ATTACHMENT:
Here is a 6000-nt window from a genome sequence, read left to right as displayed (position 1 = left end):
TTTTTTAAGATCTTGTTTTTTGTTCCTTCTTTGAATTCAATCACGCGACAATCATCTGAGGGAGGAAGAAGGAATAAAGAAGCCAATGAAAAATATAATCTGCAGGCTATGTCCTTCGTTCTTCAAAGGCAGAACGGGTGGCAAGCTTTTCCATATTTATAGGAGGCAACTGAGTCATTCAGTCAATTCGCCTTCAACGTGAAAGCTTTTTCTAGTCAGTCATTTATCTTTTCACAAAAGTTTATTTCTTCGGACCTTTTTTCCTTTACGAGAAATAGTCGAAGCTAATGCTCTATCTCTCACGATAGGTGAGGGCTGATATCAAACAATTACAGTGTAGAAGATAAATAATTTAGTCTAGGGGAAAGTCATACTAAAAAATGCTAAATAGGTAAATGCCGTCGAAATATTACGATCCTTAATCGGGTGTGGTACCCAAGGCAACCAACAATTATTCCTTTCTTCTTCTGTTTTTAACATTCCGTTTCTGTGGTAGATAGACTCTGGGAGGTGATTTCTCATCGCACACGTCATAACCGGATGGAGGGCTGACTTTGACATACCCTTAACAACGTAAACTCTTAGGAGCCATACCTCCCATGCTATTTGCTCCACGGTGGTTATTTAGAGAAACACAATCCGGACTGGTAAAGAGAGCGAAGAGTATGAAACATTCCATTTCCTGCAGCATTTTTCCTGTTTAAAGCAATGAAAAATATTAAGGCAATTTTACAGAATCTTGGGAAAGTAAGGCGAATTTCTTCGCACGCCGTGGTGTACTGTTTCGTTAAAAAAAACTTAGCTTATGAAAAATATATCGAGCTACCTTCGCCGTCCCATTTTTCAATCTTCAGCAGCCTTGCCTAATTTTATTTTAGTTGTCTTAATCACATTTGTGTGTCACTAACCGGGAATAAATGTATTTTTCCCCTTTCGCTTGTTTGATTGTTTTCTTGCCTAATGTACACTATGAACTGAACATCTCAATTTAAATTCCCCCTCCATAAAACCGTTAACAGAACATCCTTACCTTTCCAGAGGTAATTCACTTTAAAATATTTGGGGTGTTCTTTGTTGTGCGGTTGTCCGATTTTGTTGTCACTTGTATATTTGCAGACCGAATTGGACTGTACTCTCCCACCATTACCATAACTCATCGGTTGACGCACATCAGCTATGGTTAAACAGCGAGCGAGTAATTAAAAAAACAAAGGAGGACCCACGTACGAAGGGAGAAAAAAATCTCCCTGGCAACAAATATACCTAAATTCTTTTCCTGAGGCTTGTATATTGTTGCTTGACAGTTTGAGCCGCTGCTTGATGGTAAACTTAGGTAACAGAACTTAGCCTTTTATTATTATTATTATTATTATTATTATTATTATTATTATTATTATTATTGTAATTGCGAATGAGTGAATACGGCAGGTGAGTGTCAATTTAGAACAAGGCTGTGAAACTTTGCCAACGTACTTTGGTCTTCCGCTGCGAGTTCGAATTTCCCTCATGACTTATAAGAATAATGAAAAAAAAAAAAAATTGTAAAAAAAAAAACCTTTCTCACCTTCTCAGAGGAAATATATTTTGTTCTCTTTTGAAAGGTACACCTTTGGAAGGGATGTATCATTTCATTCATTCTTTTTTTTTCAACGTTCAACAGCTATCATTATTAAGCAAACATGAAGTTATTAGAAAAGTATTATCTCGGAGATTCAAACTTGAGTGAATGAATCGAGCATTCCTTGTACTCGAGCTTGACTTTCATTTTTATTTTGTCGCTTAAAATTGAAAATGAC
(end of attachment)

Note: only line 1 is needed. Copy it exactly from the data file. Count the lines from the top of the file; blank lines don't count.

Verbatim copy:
Here is a 6000-nt window from a genome sequence, read left to right as displayed (position 1 = left end):